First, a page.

If we assume that the director put that quote in the movie to enhance the plot – what did it do to drive the plot? My guess is nothing. It probably just sounded cool to him, and to his credit, it does sound cool. At the same time, to someone who isn’t religious, it seems like Borgman and his team were kicked out of heaven (like Lucifer) and are on earth to strengthen their army.
I have read an interesting theory that the whole movie reenacts Adam and Eve’s banishment from the Garden of Eden. Let’s first look at the name – Camiel. Camiel sounds very similar to Camael, who is one of the seven archangels and the one responsible for removing man from the garden with a flaming sword.
Let’s break it down further. For this theory to remain consistent, the snake would be Borgman. Eve would be Maina, and Richard would be Adam. Marina (Eve) is tempted by the snake (Borgman) – although I am not confident in saying the Borgman is actually satan, but maybe a solider or disciple of him.
So, what would the forbidden fruit be? Probably lust (one of the seven deadly sins) because of how far Marina goes to be with Borgman, who was just deceiving her the entire time.
Now we must ask, what was the point of all the senseless killing directed at the rest of the household? Does it matter? Pure evil kills indiscriminately and exist to destroy anything and everything good. It really seems that Borgman and the team kill for no reason and then use evil as a vehicle to corrupt the youth as followers. It’s evident in the plot the Borgman isn’t Catholic/Christian because he insults Jesus and creates doubt, lies to everyone, and initiates chaos.
Since Borgman has supernatural powers and the ability to speak to dogs and hijack dreams, he likely influenced Richard into attacking him, so Borgman would appear weak and in need of help. It’s no wonder that a priest is hunting him from the start – he’s likely an actual force of evil, destruction, and chaos.
It’s human nature to rationalize anything and everything, and we tend to do so in two ways: a scientific explanation, or a supernatural/religious explanation. Both of these work well because no matter what, a person will receive a satisfying conclusion from either or both.
Removing all religious explanations actually makes Borgman make less sense because what you’re left with are characters that do things from societal expectations, money, or general hubris/ego. For example, if you interpret Marina letting Anton/Borgman stay in the shed as proper old bourgeois etiquette and guilt, then how do you explain Richard beating him up?
Still, the narrative is pretty straight forward and can be explained relatively well without a religious component. If we look at the weird scars the nanny and kids have on their backs; we can determine that the team are a bunch of organ traffickers. But then, how do these people survive until they’re poisoned? Did the team just take one kidney, one lung? How did they not notice that one of their organs were missing? Maybe it isn’t so straight forward after all.
Getting back to bourgeois etiquette, it makes sense that Marina wouldn’t kick Borgman out because that would be seen as impolite, and Borgman could sue, which would be bad for the reputation of the household. We’re seeing something called “white guilt” in action from Marina’s part as a way to offset Richard’s racism.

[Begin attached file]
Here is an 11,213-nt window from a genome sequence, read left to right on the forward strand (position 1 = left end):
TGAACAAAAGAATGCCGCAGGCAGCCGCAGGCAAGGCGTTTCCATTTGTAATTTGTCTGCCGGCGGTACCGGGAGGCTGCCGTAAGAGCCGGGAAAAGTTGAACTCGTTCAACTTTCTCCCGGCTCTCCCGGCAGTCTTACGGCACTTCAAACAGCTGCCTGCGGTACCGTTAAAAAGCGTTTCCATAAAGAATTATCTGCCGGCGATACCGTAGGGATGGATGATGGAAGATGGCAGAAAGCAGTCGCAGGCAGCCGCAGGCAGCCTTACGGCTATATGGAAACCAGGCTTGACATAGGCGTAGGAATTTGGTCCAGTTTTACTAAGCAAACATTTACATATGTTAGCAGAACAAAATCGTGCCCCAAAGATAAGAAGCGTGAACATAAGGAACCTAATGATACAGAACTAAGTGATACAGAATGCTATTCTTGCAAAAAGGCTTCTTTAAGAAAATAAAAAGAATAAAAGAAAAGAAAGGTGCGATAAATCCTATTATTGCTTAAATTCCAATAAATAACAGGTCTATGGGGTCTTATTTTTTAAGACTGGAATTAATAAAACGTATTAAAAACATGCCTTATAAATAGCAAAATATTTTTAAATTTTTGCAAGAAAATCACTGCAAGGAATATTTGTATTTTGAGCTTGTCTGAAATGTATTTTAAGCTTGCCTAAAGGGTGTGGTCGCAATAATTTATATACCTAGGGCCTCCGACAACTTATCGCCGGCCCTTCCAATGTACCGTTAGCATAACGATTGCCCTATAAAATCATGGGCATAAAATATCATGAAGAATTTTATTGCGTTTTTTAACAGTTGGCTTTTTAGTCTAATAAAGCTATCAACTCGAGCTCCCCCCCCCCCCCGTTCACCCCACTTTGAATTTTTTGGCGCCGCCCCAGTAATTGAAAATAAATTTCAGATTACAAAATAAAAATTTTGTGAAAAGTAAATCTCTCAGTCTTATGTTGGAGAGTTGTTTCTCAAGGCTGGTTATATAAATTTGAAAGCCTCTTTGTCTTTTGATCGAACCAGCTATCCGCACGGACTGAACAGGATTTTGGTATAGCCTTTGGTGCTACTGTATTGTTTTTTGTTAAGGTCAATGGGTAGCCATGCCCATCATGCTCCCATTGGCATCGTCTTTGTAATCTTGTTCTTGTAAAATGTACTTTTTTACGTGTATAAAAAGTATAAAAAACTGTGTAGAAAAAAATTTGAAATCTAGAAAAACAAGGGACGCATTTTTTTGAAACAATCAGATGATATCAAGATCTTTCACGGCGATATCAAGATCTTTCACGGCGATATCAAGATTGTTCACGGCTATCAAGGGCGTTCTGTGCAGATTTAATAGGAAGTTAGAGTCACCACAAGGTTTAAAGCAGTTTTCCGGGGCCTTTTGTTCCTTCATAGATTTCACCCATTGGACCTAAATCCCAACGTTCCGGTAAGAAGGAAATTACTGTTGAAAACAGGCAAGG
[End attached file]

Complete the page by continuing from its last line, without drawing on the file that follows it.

Richard refused to hire a foreign gardener; he dislikes and thinks homeless people are less than him – but when Borgard returns looking “well-cut,” Richard hires him instantly. Richard is a person who judges people by looks alone, not character.
Overall, this more realistic explanation of the film is a comment on the privileged class – which is a boring critique at this point (which is likely why people prefer the religious/supernatural explanation). The absent parents could also be a critique of the nanny state.
Regardless, there’s a lot of guilt in this film mostly perpetuated by Marina, who states that she feels that bad things will happen to her and her family because of the way they achieved their wealth (because they don’t deserve that kind of money).
The dogs in the movie are a part of Borgman’s team of evildoers. They can take the form of greyhounds, but that isn’t explained in the film. A theory suggests that they take the form of greyhounds because they’re the only breed that is spoken of by name in the bible. The dogs are named Pascal and Ludwig, regardless of what form they take.
Although the movie doesn’t mention if Borgman or his friends are normal humans, it’s clear that they have some sort of supernatural abilities. Having supernatural abilities in fantasy doesn’t always make you non-human (wizards and witches, to name a few). Still, it’s a huge possibility that they’re fallen angels or demons based on the large amount of biblical symbolism in the movie.
Absolutely. Although the movie doesn’t directly state that the film has a religious component, many movie reviewers, including myself, think that Borgman is thick with Catholic and Christian symbolism. Some examples include Borgman insulting Jesus, shepherding children, good vs. evil dynamic, and a priest chasing the main characters in an attempt to capture them.
There aren’t many movies that are like Borgman – it’s a pretty unique specimen. However, if you like the religious aspect of it, you may like Constantine. If you’re more into slasher films about dream eating/killing, like Friday the 13th. If you like dense drama thrillers involving many twists and turns, I would recommend Sleeping with the Enemy.
Borgman has no conclusion, which can turn many movie viewers off as they find the experience unrewarding. Don’t let that sway you. The film is entertaining in its own right, but if I had to choose my preferred analysis, I would pick the religious one. Not only does it explain many irrational parts of the film, but it makes the plot that much more exciting and entertaining.
I would also recommend this film to anyone who doesn’t like the bourgeois because it takes a smart crack at the establishment as a whole. However, if you want characters with clear motivations, traditional storytelling, and definitive endings, I would pass this one up. I like films like these that make you think, are compelling, and have some horror themes, so I personally liked it and hope more movies of its kind are made in the future.